Ron Paul—and the ‘Pink Slip’
1:28 PM, Feb 1, 2012 • By JIM PREVOR
There are two points to make here. First, the generosity of a business executive being kind personally and economically to a fired employee is not analogous to a presidential nominee being generous by offering a losing candidate a chance to present his views or to influence the new administration’s policies. In the business world, there are generally only two players – the business and the fired employee – that have to be satisfied. In politics, any move toward a losing candidate’s positions will cause a reaction by those who opposed that candidate’s positions. So the policies that worked in business won’t work in politics.
The second point is that in politics the substantive goal matters: Even if the Welches’ strategy might work—as in help a Republican win the election—it could change a party so much that it would alter its principles and what it stands for. In business, the goal is to make money. As such, the question of giving generous severance, for example, boils down to a decision as to whether giving more severance will “pay” by reducing lawsuits, increasing community reputation, etc.
In politics, the goal is to implement policies that one believes in. This puts close to an insurmountable block before the Welches’ proposal. If Paul’s supporters want an isolationist foreign policy and the Republican nominee’s supporters want an active foreign policy, neither group of supporters would be happy.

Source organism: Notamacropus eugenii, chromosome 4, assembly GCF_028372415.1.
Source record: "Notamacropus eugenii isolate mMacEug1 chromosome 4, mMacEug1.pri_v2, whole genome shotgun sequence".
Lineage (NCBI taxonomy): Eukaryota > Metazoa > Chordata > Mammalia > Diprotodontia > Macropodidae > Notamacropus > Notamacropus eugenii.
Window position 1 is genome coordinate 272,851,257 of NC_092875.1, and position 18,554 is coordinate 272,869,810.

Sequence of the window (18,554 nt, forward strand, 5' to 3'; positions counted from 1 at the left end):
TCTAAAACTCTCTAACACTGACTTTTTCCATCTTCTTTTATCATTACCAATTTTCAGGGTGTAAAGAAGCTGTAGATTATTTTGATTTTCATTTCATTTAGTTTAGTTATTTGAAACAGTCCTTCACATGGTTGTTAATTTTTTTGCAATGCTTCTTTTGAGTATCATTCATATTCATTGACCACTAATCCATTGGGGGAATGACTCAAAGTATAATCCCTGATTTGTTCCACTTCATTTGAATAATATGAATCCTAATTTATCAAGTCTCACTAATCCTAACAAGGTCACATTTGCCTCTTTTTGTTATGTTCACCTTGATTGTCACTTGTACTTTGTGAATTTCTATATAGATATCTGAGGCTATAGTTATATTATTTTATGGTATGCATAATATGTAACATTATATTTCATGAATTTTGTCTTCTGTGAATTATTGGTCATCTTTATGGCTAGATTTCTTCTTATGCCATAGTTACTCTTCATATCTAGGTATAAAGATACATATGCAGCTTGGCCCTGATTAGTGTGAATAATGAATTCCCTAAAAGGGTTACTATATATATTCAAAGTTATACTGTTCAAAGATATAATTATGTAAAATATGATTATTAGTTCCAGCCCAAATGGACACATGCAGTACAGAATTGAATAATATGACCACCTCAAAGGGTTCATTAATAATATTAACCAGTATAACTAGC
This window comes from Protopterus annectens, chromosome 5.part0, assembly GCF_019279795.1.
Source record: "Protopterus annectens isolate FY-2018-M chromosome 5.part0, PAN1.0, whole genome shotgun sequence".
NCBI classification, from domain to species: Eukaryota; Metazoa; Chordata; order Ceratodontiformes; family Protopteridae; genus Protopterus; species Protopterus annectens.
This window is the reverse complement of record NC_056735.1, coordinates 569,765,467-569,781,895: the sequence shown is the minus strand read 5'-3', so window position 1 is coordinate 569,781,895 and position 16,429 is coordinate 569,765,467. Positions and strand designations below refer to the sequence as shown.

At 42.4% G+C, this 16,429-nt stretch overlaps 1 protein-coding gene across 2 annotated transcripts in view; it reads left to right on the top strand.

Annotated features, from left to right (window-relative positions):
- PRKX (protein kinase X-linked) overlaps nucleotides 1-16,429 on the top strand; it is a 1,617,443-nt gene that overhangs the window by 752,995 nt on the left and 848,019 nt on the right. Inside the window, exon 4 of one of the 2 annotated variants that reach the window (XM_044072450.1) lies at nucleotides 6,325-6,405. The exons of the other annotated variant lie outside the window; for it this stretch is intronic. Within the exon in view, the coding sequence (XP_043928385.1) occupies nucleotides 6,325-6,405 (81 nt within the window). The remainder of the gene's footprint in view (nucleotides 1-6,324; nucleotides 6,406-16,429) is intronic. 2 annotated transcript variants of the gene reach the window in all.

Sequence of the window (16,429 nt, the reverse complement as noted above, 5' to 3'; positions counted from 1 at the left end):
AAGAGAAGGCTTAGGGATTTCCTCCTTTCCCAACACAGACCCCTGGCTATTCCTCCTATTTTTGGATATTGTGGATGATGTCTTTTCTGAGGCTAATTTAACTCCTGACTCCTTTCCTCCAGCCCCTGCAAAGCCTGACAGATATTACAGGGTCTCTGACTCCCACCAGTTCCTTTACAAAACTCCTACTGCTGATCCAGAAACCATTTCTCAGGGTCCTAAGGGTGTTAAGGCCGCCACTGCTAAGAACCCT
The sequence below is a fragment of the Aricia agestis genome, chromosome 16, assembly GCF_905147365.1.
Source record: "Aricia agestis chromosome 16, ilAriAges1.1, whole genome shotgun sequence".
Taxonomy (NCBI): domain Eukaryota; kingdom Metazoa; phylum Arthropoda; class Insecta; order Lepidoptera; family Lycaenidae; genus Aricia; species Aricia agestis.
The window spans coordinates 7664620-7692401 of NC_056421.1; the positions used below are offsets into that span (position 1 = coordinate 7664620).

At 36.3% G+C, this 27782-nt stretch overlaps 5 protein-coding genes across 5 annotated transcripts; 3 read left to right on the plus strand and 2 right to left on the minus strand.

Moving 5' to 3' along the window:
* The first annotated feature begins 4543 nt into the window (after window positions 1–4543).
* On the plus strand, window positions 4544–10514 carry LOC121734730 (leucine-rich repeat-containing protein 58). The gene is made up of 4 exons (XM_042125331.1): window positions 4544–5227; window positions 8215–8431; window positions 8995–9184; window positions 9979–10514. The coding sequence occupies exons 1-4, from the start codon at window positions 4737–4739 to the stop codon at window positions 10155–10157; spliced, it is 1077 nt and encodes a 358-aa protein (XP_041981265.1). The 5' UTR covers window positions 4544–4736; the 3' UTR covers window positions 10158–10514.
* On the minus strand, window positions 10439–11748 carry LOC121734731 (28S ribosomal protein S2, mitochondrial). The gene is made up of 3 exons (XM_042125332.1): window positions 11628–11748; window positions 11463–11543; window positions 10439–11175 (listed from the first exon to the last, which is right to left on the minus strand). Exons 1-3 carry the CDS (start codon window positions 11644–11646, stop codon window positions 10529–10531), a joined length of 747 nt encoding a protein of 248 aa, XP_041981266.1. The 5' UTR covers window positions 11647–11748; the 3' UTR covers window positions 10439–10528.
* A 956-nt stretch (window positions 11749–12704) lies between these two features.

Allowing a speech at the convention that is discordant with a nominee’s positions is only going to lead to confusion and alienation. Bringing in advisers whose advice a nominee has already decided to reject is a recipe for a blow-up later on when supporters learn the advisory role was disingenuous.
The eventual nominee should certainly be courteous and, where common ground exists, it can be emphasized. Sometimes there may be regional or parochial issues on which one can compromise. But the primaries and caucuses are designed to ferret out the basic policies that the people support. A nominee needs to stand with those positions and reject a supposed deal in order to win an election. The most likely outcome of such a deal is that the candidate willing to bend so generously will be seen as unprincipled and will lose both the election and the chance to govern effectively.